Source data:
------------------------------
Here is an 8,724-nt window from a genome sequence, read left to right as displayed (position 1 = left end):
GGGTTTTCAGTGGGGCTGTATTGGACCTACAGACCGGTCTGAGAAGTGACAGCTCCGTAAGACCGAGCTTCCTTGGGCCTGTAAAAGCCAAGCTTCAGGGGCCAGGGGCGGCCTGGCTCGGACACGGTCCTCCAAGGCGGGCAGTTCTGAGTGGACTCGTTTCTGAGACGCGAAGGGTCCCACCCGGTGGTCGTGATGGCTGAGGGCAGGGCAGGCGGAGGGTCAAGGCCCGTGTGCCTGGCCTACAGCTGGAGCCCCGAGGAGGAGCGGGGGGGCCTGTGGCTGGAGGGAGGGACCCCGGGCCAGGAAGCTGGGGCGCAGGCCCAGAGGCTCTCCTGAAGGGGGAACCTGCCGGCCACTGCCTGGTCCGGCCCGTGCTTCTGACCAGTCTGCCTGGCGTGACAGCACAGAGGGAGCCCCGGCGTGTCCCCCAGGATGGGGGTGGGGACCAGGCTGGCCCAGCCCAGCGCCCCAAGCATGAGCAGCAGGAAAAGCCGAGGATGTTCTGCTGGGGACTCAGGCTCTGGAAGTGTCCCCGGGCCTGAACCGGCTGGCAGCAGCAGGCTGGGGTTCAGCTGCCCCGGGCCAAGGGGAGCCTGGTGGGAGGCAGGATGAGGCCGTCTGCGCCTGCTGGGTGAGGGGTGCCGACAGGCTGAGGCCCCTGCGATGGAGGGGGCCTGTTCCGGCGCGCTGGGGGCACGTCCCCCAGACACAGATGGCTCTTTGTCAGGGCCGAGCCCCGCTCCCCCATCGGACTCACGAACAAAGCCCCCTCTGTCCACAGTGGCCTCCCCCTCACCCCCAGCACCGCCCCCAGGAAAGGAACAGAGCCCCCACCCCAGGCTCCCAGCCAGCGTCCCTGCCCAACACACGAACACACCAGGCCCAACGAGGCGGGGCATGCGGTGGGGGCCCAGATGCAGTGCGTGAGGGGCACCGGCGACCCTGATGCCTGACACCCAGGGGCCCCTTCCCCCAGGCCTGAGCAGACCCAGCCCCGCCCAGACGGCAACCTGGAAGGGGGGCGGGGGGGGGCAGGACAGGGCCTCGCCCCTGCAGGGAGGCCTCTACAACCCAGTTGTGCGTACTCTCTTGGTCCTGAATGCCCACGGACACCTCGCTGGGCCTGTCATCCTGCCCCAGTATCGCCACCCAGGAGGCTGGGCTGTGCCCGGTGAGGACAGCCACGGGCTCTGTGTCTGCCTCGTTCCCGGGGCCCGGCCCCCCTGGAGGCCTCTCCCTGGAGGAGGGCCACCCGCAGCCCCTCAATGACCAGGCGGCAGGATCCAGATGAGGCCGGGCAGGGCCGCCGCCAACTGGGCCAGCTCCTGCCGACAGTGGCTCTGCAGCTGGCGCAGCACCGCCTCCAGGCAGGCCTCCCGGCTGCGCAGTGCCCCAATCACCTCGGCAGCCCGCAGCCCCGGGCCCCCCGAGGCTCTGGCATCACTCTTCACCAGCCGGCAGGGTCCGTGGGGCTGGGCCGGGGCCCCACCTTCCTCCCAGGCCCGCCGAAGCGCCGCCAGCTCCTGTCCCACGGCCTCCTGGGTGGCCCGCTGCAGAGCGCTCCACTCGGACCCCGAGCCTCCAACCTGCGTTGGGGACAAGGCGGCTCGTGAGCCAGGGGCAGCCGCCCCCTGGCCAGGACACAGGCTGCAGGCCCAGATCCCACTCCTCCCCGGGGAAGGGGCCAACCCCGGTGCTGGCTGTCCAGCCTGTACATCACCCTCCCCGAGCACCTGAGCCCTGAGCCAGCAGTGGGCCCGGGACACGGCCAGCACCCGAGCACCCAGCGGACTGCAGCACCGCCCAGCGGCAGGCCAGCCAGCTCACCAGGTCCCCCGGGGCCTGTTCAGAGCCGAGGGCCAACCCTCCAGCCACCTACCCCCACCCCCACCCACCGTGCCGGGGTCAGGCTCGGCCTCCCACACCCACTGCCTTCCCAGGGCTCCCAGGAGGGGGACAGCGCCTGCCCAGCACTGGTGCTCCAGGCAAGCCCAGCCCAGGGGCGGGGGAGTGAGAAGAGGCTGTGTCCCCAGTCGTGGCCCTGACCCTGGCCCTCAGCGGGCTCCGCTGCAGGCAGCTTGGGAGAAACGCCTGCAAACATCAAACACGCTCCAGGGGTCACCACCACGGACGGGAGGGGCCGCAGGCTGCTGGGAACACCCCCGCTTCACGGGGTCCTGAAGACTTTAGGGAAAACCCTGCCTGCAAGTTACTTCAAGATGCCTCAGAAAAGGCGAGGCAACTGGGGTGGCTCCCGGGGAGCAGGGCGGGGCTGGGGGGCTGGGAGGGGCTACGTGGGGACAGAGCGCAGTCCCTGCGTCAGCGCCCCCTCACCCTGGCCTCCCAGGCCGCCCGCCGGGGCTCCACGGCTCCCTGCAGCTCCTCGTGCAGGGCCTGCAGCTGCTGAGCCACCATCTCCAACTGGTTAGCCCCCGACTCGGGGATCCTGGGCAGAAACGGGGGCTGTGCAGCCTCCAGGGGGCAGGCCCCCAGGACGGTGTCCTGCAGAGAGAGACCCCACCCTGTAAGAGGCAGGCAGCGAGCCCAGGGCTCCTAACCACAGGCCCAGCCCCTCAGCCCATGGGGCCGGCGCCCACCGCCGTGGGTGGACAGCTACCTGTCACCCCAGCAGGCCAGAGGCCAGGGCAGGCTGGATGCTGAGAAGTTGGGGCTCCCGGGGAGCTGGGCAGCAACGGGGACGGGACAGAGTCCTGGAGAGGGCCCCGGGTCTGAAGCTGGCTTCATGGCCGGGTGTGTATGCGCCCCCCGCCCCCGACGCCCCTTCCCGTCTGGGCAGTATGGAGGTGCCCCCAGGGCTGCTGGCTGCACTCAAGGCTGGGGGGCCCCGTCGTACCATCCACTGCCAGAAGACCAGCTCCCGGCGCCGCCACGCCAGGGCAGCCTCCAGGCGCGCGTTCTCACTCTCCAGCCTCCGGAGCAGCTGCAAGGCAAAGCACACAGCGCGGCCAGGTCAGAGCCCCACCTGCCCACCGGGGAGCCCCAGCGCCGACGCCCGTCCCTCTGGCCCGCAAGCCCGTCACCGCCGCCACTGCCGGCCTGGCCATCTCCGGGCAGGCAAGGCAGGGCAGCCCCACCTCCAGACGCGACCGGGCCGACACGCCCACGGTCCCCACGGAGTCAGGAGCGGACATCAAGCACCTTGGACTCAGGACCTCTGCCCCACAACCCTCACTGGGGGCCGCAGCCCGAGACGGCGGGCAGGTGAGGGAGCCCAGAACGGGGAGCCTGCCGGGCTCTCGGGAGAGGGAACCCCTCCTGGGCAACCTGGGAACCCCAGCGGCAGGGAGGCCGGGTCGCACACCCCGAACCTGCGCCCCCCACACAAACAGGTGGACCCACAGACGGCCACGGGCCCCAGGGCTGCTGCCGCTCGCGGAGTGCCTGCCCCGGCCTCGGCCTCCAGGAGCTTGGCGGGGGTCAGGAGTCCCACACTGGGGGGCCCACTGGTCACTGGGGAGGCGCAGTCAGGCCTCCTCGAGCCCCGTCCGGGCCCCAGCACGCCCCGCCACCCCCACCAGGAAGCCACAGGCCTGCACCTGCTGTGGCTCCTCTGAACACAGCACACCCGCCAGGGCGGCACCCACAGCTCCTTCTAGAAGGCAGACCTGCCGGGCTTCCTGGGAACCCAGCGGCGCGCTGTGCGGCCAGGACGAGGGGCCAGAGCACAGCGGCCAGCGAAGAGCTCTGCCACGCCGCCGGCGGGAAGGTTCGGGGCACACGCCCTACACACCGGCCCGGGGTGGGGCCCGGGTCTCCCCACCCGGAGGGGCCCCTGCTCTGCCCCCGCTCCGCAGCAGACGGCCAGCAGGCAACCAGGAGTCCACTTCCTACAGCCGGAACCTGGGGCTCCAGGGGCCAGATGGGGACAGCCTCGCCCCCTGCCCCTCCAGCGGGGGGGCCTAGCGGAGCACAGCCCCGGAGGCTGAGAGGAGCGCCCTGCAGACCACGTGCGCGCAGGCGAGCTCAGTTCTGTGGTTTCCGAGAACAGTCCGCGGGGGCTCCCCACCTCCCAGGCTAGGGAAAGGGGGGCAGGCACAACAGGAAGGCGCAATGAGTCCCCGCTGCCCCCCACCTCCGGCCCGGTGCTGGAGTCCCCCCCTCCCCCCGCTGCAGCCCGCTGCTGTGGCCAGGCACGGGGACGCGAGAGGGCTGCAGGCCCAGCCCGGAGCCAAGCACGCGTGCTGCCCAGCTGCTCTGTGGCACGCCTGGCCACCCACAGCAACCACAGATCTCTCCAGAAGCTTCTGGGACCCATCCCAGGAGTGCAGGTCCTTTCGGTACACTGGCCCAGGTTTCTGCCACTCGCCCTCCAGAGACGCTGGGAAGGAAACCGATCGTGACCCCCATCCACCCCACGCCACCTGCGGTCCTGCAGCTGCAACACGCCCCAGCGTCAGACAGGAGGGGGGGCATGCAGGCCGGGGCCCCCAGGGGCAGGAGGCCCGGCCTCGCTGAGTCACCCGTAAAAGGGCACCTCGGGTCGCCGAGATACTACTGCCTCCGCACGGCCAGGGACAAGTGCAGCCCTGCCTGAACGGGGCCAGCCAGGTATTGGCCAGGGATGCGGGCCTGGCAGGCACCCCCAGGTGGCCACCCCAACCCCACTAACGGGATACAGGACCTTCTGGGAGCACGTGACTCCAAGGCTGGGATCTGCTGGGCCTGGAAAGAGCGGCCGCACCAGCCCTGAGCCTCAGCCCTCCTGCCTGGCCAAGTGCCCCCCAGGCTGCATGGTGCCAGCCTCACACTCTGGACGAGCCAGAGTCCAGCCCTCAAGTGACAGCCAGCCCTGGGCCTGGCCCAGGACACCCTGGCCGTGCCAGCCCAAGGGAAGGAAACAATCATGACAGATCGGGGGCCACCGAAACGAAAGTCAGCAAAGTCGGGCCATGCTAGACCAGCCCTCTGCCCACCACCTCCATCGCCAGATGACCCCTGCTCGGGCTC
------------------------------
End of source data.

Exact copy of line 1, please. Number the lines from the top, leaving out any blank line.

Here is an 8,724-nt window from a genome sequence, read left to right as displayed (position 1 = left end):